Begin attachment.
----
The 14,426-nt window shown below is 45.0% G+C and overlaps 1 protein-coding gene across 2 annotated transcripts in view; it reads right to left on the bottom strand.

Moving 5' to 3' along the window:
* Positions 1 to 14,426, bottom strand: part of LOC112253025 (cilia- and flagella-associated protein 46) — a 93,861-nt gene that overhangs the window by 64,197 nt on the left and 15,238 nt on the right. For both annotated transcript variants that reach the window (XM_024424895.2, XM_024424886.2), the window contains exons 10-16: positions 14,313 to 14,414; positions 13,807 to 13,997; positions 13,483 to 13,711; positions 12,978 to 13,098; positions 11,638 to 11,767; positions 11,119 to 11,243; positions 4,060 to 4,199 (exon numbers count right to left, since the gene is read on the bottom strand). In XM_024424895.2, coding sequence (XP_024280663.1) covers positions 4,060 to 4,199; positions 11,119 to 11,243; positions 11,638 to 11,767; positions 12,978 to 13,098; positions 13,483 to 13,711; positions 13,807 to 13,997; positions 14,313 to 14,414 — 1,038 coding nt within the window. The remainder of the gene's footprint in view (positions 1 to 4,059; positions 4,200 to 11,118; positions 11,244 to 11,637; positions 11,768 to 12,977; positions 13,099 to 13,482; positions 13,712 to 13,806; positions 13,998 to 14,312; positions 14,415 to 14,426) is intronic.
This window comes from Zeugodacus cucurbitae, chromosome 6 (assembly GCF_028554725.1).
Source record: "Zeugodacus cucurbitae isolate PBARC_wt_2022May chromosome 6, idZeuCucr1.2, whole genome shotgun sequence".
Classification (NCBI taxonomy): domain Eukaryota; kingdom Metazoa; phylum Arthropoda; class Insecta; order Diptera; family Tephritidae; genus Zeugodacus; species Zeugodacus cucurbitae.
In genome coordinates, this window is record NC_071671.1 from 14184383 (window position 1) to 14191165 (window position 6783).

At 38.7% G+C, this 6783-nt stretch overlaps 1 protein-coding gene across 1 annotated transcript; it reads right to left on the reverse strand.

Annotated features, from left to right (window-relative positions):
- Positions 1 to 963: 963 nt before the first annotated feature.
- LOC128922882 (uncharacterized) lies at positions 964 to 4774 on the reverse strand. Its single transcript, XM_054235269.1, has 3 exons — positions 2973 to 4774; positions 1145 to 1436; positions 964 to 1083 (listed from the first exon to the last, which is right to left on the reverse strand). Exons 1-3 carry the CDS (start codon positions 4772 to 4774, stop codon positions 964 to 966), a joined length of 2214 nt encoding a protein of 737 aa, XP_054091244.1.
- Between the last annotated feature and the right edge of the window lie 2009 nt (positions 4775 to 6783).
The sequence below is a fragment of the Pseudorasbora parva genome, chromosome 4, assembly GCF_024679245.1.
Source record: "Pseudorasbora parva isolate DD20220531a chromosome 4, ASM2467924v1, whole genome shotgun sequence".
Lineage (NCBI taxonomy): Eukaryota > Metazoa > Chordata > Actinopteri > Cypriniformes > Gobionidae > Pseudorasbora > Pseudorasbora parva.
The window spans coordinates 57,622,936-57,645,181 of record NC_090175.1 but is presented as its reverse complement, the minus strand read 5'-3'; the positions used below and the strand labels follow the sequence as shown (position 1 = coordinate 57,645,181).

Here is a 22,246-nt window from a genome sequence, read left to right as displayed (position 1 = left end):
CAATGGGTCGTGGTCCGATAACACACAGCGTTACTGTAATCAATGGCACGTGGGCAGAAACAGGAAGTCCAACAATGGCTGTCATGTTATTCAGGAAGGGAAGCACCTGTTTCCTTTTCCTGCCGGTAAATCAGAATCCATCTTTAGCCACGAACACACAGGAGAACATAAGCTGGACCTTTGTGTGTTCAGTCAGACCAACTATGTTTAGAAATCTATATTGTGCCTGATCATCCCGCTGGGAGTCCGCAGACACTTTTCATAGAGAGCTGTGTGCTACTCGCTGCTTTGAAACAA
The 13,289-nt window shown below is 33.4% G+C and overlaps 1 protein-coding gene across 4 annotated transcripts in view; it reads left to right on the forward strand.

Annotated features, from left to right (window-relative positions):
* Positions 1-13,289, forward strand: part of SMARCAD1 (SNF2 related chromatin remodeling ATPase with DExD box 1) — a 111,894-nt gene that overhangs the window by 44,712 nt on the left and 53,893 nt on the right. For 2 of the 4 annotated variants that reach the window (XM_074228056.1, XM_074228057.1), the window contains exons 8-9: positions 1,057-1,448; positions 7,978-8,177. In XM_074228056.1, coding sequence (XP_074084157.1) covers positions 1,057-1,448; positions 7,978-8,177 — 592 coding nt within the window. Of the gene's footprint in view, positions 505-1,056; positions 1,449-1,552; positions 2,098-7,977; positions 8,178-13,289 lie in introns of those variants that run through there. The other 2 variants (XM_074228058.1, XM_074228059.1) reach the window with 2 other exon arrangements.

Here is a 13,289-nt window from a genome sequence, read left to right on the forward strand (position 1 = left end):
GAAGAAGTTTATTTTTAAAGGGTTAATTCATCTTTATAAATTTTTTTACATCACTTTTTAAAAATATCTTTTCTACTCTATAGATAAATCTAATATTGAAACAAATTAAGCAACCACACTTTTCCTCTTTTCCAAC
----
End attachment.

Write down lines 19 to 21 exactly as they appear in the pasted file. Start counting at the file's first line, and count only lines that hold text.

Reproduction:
The 13,289-nt window shown below is 33.4% G+C and overlaps 1 protein-coding gene across 4 annotated transcripts in view; it reads left to right on the forward strand.

Annotated features, from left to right (window-relative positions):
* Positions 1-13,289, forward strand: part of SMARCAD1 (SNF2 related chromatin remodeling ATPase with DExD box 1) — a 111,894-nt gene that overhangs the window by 44,712 nt on the left and 53,893 nt on the right. For 2 of the 4 annotated variants that reach the window (XM_074228056.1, XM_074228057.1), the window contains exons 8-9: positions 1,057-1,448; positions 7,978-8,177. In XM_074228056.1, coding sequence (XP_074084157.1) covers positions 1,057-1,448; positions 7,978-8,177 — 592 coding nt within the window. Of the gene's footprint in view, positions 505-1,056; positions 1,449-1,552; positions 2,098-7,977; positions 8,178-13,289 lie in introns of those variants that run through there. The other 2 variants (XM_074228058.1, XM_074228059.1) reach the window with 2 other exon arrangements.